Richard Bullock, WWT Biodiversity Officer
The importance of wildlife recording first dawned on me in my late teens. During the early 1980s, I volunteered, at a Shropshire site called Stoneyhill, to look for three species of clubmoss ferns. Remarkably, they included alpine clubmoss – a species not recorded in the county since 1726. Being exceptional county rarities, their discovery enabled the Telford Development Corporation ecologist to suggest mitigation measures ahead of an impending development. Here, perhaps, was an early example of wildlife recording shaping the outcome of a development.
Meanwhile, during the 1980s, Prof. David Goode and his highly respected team at the London Ecology Unit successfully developed the evaluation scheme from which Londoners now derive the wildlife importance of the majority of their local green spaces. Sites of Importance for Nature Conservation, or SINCs, now shape and influence borough local plans. This was largely a result of the important recording work undertaken by London Wildlife Trust and London Natural History Society (LNHS) for the London wildlife habitat survey. The network of green spaces and corridors identified as SINCs created an early framework for the capital very much in the spirit of Sir John Lawton’s “Making Space for Nature”1 and the All London Green Grid a quarter of a century later.
The Wildfowl and Wetlands Trust (WWT) first took up its London residence at Barn Elms Reservoir in the early 1990s. As a Site of Metropolitan Importance and a Site of Special Scientific Interest, the new London Wetland Centre already had a legacy of wildlife recording including the national wildfowl counts undertaken since 1951.
As WWT site ecologist, I have been actively involved with a host of WWT volunteers, specialist recorders and partnership organisations and in a variety of monitoring surveys of key species over the past 20 plus years: the London and Surrey Bird Clubs; Bat Conservation Trust and London Bat Group; Surrey Amphibian and Reptile Group; the Natural History Museum; Butterfly Conservation; the British Dragonfly Society; the Surrey Botanical Society; the London Fungus Group; a multitude of LNHS recorders; etc.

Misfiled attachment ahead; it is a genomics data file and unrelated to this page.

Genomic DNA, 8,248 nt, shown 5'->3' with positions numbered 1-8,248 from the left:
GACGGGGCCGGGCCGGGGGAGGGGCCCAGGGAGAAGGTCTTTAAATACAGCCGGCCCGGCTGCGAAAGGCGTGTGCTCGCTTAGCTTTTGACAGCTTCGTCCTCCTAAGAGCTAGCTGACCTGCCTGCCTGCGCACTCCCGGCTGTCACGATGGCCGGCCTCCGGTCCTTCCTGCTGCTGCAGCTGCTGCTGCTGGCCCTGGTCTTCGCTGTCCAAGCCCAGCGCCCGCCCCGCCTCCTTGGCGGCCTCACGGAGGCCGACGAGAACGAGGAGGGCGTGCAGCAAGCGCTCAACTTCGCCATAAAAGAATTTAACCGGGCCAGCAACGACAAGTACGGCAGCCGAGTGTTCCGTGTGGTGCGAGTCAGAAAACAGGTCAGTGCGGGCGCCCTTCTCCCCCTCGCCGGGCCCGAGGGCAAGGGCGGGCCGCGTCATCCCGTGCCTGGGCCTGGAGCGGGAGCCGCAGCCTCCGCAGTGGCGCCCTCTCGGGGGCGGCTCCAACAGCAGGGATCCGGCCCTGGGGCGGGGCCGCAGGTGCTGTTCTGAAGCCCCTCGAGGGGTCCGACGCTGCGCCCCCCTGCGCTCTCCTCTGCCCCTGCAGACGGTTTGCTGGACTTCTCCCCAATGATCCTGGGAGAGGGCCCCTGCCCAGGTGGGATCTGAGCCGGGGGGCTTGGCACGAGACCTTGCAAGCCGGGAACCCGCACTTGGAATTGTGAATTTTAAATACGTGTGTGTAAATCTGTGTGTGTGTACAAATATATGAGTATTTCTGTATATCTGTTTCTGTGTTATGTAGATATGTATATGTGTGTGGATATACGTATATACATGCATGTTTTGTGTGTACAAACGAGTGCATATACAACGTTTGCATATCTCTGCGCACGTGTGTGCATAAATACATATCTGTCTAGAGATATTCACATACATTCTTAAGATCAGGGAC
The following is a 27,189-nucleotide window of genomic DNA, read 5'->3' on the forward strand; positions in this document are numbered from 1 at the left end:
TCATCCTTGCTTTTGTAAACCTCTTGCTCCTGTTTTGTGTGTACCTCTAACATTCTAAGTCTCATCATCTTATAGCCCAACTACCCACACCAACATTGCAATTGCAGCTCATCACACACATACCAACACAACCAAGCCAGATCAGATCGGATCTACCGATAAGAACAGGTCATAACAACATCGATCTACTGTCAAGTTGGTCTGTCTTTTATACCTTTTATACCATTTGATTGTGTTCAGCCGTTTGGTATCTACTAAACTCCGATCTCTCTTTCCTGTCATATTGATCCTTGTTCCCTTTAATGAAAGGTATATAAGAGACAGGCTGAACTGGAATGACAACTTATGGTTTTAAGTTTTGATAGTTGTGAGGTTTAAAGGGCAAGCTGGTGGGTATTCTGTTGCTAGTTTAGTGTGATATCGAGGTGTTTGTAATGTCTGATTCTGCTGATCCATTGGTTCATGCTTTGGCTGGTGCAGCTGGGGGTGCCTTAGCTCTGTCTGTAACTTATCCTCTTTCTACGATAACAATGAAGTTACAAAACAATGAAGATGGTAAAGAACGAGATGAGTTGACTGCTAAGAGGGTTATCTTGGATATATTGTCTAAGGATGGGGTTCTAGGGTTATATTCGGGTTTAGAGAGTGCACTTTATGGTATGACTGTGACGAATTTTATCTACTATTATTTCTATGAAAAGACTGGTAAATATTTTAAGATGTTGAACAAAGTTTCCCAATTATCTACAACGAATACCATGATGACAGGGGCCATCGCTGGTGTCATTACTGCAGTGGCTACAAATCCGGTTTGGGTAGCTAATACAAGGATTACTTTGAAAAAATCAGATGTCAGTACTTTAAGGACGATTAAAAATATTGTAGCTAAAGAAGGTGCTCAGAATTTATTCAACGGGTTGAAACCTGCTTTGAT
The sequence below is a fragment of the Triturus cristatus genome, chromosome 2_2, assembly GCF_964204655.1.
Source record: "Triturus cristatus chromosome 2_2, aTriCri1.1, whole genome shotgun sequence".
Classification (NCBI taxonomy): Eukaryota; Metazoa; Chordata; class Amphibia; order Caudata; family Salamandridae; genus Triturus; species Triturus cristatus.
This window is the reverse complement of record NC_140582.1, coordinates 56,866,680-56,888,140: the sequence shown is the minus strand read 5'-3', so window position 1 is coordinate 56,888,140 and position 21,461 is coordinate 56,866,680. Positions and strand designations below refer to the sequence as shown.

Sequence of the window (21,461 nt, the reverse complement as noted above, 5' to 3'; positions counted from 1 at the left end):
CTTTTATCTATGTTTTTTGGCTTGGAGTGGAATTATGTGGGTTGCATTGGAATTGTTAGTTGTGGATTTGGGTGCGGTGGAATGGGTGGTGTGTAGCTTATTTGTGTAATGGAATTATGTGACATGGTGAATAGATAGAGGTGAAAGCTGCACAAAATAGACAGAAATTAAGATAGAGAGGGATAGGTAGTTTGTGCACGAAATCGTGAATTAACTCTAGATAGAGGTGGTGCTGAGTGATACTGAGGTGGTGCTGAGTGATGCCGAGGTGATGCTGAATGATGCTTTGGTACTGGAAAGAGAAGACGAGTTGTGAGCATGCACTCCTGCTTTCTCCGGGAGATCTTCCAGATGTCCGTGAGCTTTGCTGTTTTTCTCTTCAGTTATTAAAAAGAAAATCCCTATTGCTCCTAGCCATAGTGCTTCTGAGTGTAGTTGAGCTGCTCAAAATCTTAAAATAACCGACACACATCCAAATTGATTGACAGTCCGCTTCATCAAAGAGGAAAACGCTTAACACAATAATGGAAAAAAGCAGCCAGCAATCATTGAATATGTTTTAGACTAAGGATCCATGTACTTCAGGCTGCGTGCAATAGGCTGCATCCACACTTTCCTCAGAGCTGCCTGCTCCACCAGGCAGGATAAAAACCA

Having wildlife records checked by these experts guarantees a threshold of quality assurance before data are forwarded to GiGL. Furthermore, long-term monitoring can determine how well certain species are faring over time (e.g. bats – Briggs et al. 20072, Mayfield et al. 20173).
During the mid 1990s, WWT became one of the founding members of the London Biodiversity Partnership. As well as identifying a range of priority habitats and species requiring effective action plans, the partnership recognised the need for a biological records centre for Greater London. So it was that GiGL’s precursor came into being, hosted by the London Wildlife Trust, with approval from the partnership, which importantly included statutory organisations such as the Greater London Authority, Natural England and Environment Agency.
The benefits of GiGL’s growing bank of wildlife information are many, including: informing developers, local government and statutory authorities about matters of sustainability, distribution and the status of priority and protected habitats and species; a resource for pinpointing opportunities for habitat creation and restoration; a research tool for habitat mapping, species baseline atlases, wildlife resource audits, etc.; and a measure for the wealth and health of nature not only in London, but also nationally. The most recent examples of this are the “State of Nature” reports (e.g. Hayhow et al. 20164, Waite 20175), which we trust are still sending wake up ripples into the very heart of local and national governance.
For me, the joy of recording is multifaceted. It is seeing the first brimstone butterfly of spring; hearing the joyous song of the skylark; or seeing swaying swathes of smiling ox-eye daisy. However, perhaps too, we should all take heart, knowing that the records we make and send onto our wildlife recorders and to GiGL, really can make a difference – helping to influence the shape of London.
1.Lawton. J. 2010. Making Space for Nature: A Review of England’s Wildlife Sites and Ecological Network. A report submitted to the Secretary of State, Defra.↩
2.Briggs, P. A., Bullock, R. J. & Tovey, J. D. 2007. Ten years of bat monitoring at the WWT London Wetland Centre – a comparison with National Bat Monitoring Programme trends for Greater London. The London Naturalist, 86: 47-70.↩
3.Mayfield, H. J., Bullock, R. J., Briggs, P. A., Faulkner, S. C. & Hilton, G. M. 2017. Twenty years of bat monitoring at the London Wetland Centre: showing the biodiversity value of a man-made urban reserve. The London Naturalist, 96: 102-114.↩
4.Hayhow, D.B., Burns, F., Eaton, M.A., Al Fulaij, N., August, T.A., Babey, L., Bacon, L., Bingham, C., Boswell, J., Boughey, K.L., Brereton, T., Brookman, E., Brooks, D.R., Bullock, D.J., Burke, O., Collis, M., Corbet, L., Cornish, N., De Massimi, S., Densham, J., Dunn, E., Elliott, S., Gent, T., Godber, J., Hamilton, S., Havery, S., Hawkins, S., Henney, J., Holmes, K., Hutchinson, N., Isaac, N.J.B., Johns, D., Macadam, C.R., Mathews, F., Nicolet, P., Noble, D.G., Outhwaite, C.L., Powney, G.D., Richardson, P., Roy, D.B., Sims, D., Smart, S., Stevenson, K., Stroud, R.A., Walker, K.J., Webb, J.R., Webb, T.J., Wynde, R. and Gregory, R.D. 2016. State of Nature 2016. The State of Nature partnership.↩
5.Waite, M. 2017. The State of Surrey’s Nature. Surrey Nature Partnership.↩